Frugal this fall? Here's a tip: If 2020 has taught us anything, it's that our lives can change on a dime. Hunting and fishing guides often have cancellations and they'll offer those spots at discounted rates. If you don't want to wait until next fall to book a trip, you could get lucky!
Want to sleep in a cozy lodge every night? Prefer to backcountry "glamp" in a canvas cabin tent, complete with a woodstove? Want to cover a lot of ground with saddle horses and pack mules? There are options for everyone and even the most basic tend to include delicious food, hair-raising campfire stories, and jaw-dropping scenery.
Stalking your quarry doesn't always have to end with hot coals and an iron skillet. Contact your local Audubon society chapter to learn about local fall migration viewing hotspots, guided birdwatching tours, and volunteer opportunities. Bird nerds are wonderful people, and they'll help you better understand and appreciate the ecology on your favorite trails, kayaking creeks, and in your backyard. Did our suggestion of creating a garden perk up your ears? The Audubon Society can help you choose plants, trees, and shrubs that provide cover, food, and habitat so on those lazy days when you can barely make it to your patio, you can still feed your nature jones.
Schooling at home? It never hurts to ask your kid's science teacher to approve of birdwatching as an "extra credit" project.
You don't have to invest in new gear to become a bird watcher. You've already got comfortable hiking pants, mid-layers, a windbreaker, trail and mud shoes, a pair of binoculars, and a field guide or two, right? Of course, you do. And it's something you can do on your lunch break, whether you're working from home or stuck in an office park on the outskirts of town.
By the way, avian species aren't the only creatures on the move in the fall. You want to know where to look for whales, caribou, seals, and other wildlife? Get some tips for year-round highlights, too.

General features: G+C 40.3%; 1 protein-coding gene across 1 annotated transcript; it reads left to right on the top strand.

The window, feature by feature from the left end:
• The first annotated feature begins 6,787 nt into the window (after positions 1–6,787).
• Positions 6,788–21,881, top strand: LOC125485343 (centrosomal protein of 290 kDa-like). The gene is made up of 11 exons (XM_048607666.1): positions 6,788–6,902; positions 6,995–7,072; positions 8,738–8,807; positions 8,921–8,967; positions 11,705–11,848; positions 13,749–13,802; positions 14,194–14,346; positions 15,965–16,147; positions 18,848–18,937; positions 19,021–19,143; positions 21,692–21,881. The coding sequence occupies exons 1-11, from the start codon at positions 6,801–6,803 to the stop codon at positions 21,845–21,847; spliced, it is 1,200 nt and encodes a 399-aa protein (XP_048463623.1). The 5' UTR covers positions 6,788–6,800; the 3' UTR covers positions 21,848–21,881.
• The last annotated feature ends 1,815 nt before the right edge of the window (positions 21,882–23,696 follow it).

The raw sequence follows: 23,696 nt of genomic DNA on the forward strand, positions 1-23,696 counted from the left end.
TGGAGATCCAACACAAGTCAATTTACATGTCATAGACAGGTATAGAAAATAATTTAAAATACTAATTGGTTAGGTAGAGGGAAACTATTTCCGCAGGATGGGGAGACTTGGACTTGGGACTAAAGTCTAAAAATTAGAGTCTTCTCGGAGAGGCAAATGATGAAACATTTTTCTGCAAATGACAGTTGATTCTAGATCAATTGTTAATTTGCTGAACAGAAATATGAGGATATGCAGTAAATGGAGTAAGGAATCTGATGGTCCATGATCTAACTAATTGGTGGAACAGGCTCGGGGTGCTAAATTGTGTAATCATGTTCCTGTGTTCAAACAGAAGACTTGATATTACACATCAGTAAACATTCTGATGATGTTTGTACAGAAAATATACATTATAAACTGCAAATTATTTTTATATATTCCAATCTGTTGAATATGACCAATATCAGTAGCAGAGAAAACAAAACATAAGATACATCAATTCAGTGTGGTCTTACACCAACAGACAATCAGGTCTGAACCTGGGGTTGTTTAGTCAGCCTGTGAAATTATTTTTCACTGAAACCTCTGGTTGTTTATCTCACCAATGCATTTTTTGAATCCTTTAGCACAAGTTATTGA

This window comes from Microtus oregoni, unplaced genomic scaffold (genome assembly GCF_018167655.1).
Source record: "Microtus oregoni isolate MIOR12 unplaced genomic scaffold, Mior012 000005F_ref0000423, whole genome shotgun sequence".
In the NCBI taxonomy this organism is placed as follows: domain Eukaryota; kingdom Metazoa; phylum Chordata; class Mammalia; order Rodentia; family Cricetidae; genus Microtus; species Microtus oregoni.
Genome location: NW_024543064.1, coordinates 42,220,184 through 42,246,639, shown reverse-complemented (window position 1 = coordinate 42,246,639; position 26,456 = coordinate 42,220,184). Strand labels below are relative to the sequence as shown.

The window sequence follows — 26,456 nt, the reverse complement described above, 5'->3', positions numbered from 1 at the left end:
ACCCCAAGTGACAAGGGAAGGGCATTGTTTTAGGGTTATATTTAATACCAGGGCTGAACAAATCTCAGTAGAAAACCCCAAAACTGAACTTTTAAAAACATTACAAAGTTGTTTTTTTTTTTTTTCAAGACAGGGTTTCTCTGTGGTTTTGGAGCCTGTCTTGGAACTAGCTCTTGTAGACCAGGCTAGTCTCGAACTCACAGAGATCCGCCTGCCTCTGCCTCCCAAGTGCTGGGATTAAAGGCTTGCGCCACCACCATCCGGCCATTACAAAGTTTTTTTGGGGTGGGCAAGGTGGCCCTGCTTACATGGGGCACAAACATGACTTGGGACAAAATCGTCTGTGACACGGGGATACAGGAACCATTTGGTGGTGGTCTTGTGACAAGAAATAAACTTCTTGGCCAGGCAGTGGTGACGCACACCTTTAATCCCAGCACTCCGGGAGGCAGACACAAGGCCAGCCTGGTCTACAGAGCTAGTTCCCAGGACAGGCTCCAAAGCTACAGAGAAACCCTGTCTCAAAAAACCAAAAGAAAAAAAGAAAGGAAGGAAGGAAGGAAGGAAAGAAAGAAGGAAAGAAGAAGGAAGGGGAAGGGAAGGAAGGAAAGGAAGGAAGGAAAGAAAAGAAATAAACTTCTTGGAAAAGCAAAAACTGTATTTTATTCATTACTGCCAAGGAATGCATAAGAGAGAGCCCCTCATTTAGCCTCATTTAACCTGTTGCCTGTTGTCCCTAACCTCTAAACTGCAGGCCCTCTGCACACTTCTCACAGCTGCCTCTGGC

Have you always wanted to mountain bike in Moab, hike the canyons around Palm Springs, or rockhound along the southern Colorado River? If you're anything like me, you spend the hottest days of the year hiding under a cool rock—but when the temperatures ease up, you're headed straight for those "hell no" singletracks and hiking trails.
Same goes for desert wildlife. Kids will have a better chance spotting colorful lizards sunning themselves on the rocks on sunny, warm days before the critters hibernate for winter. If you're in bighorn country, you might even get to see rams playing King of the Hill to impress the ladies. The breeding season for desert-dwelling bighorns is August through November.
Remember to check the weather forecasts and bring plenty of warm layers; any time of the year, desert zones experience extreme temperatures.
Cool, crisp air, brilliant fall colors, and fewer crowds make outdoor experiences all the more appealing, no matter how many adventure buddies you bring along. Plus, after a long summer of socially-distant frolicking, you're probably in the best shape possible to tackle physical challenges, whether you're hiking, trail running, or biking. Keep up the momentum! You're going to need it when winter—and cabin fever—arrives.